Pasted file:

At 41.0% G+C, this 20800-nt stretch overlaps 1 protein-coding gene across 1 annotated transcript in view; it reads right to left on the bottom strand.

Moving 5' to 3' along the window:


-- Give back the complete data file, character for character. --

At 41.0% G+C, this 20800-nt stretch overlaps 1 protein-coding gene across 1 annotated transcript in view; it reads right to left on the bottom strand.

Moving 5' to 3' along the window: